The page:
By Dawn Ius
From Paradise Lost to Rosemary’s Baby, Satan hasn’t exactly been hiding in hell when it comes to storytelling. But in the last decade, with supernatural fiction cycling through vampire/werewolf/zombie, it seems the Prince of Darkness lingered in the shadows of society’s fascination, waiting to take his moment in the cultural spotlight.
Could the time be now?
“Horror fiction—and genre fiction generally—feeds upon the anxieties of the moment, and spits them back at us in transfigured, mythologized forms,” says Andrew Pyper, bestselling author of several literary horror stories, including The Demonologist, winner of the ITW award for Best Hardcover Novel in 2014. “Even on the intimate level of the people in our immediate lives and the conversation around the ‘sociopath next door,’ we turn, justifiably, to a consideration of the many ways intelligent, ancient entities such as demons might mask themselves in 2016.”
Indeed, the devil of today takes many guises, from the metaphorical symbolism of humanity’s darker side to the ruthless mastermind of Constantine to, most recently, the debonair depiction in Neil Gaiman’s Sandman graphic novel, now a FOX TV hit called Lucifer. Portrayed by Tom Ellis, Lucifer Morningstar is a tongue-in-cheek devil who abandons his post in hell to run a nightclub in Los Angeles, and gets caught up in local police investigations of juicy murders. That’s right. Given his druthers, His Satanic Majesty would like a ride-along.
“I think the success of the show comes from the fact that it doesn’t take itself too seriously,” says Lucifer showrunner Joe Henderson. “It’s OK to have fun. That also allows us to bring the audiences’ guard down, and surprise them with moments of empathy, horror, and humanity.”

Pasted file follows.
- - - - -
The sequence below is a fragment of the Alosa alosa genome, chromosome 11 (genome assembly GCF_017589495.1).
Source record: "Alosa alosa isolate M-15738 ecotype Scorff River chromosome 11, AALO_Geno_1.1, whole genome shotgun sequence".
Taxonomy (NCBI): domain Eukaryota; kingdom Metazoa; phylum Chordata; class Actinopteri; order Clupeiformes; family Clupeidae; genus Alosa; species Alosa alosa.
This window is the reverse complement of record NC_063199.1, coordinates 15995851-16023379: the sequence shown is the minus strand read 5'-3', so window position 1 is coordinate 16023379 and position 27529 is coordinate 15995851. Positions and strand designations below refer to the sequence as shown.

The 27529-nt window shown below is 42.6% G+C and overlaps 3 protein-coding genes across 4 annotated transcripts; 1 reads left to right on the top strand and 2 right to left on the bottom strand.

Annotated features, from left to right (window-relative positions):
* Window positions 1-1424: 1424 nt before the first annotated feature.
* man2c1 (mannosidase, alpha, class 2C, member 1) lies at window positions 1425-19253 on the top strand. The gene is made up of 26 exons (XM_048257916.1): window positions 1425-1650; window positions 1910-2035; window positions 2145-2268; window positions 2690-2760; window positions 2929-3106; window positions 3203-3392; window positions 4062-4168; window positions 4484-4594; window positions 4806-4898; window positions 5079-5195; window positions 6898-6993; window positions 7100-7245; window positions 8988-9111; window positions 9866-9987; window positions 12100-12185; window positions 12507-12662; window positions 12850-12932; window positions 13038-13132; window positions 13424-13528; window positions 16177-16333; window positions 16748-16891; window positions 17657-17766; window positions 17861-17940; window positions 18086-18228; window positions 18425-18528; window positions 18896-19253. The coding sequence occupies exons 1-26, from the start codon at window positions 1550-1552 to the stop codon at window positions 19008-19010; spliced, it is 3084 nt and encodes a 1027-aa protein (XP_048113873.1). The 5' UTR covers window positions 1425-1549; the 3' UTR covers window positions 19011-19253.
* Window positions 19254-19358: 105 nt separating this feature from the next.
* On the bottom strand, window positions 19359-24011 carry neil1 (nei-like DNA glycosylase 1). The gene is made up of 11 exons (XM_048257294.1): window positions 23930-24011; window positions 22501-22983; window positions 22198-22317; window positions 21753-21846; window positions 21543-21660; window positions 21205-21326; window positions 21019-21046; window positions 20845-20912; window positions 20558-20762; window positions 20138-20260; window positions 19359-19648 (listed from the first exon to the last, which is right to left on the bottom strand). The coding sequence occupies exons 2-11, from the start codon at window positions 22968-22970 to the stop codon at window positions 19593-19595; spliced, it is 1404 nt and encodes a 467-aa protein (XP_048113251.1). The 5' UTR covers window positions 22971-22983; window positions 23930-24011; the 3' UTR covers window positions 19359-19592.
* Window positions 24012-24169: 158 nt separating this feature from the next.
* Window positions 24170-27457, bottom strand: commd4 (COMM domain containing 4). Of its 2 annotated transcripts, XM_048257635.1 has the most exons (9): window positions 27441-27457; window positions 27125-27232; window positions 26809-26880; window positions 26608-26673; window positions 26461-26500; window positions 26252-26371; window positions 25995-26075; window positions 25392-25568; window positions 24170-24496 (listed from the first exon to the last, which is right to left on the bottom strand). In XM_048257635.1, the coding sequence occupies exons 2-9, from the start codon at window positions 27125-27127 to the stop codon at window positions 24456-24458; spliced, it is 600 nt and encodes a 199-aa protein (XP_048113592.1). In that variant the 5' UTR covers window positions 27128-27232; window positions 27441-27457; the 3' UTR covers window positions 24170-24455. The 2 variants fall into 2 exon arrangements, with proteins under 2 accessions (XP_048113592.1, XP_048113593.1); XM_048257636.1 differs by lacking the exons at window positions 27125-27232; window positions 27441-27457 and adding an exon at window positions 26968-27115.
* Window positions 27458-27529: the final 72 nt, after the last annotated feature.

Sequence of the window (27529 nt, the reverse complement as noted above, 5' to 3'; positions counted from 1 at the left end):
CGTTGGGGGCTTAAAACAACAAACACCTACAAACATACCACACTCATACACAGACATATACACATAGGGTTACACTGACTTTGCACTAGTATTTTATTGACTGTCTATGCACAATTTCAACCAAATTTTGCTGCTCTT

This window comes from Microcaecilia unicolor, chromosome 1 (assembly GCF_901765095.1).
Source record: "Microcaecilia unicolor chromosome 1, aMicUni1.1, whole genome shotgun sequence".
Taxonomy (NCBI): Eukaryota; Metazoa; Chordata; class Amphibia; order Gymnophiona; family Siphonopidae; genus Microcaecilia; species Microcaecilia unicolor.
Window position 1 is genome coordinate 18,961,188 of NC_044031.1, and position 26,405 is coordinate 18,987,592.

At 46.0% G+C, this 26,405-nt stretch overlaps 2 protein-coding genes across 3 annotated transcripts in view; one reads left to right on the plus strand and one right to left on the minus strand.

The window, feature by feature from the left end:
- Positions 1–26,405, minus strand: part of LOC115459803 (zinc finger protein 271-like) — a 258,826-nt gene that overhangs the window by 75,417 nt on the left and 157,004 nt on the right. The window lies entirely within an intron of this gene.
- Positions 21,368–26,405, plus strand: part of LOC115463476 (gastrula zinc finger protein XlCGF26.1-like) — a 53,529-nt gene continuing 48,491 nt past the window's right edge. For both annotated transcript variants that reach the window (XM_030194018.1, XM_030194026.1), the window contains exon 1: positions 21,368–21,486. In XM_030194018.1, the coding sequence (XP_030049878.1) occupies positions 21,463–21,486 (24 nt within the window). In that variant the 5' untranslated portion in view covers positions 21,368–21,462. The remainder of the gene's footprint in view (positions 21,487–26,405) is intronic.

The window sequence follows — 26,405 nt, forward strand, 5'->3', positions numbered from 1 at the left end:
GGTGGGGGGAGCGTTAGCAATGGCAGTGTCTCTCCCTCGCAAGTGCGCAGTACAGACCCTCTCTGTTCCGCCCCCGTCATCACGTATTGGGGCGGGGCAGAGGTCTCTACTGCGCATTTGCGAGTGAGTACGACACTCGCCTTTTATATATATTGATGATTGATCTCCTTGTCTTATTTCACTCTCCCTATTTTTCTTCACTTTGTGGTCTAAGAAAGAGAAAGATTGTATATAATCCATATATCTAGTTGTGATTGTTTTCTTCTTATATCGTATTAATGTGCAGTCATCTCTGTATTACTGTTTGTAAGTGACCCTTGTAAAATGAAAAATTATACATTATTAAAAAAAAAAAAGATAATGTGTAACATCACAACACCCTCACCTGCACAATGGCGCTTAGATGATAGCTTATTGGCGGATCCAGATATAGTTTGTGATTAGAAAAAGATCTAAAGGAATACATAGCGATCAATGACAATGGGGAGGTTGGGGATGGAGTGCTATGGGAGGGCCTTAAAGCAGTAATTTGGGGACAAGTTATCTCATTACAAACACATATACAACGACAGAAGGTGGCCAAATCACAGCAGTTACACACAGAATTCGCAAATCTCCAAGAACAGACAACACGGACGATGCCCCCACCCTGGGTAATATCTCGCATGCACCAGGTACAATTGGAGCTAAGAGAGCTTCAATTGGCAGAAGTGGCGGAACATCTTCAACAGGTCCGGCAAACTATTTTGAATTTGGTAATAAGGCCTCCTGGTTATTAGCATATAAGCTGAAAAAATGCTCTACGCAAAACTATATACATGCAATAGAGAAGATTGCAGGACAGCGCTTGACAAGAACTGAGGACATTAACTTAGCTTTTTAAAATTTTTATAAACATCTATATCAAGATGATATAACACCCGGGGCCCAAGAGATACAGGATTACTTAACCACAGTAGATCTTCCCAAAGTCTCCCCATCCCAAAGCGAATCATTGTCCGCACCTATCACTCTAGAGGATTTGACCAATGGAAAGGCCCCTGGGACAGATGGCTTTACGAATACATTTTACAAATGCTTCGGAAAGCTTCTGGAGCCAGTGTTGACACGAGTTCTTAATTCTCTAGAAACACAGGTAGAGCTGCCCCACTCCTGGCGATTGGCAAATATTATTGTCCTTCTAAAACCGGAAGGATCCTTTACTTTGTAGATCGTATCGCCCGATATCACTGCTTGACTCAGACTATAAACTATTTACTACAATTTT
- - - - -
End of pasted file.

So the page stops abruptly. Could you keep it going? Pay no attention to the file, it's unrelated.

Which is, of course, part of the show’s allure. You can get so caught up in Lucifer’s modernized characterization—basically, a rebellious teenager saddled with the baggage of history’s most dysfunctional family—it’s perhaps easy to forget that the devil by any name is still the baddest bad guy of them all.
“I think people love the idea of the embodiment of evil,” Henderson says. “Taking that concept and giving it form. And for our show, I think they like taking a character we all assume we know so well—one of the few ‘characters’ in the world who we all recognize and have large preconceived notions about—and turning that on its head. The devil as one of us.”
Some novelists are more intrigued by demons’ possible roles as doppelgangers to humanity.
Pyper says, “I’m fascinated by the idea that a species of intelligent, human-like beings have always lived with us, provoked us, waited for opportunities to undermine our ways of life, our families, steal our happiness, and trouble our lives. Demons are spiritual terrorists: their goal is to topple human civilization by psychological influence, rhetoric, and horror more than physical action. To entertain the thought that they are also real—verifiable, universal, material—is exciting and impossible to dismiss.”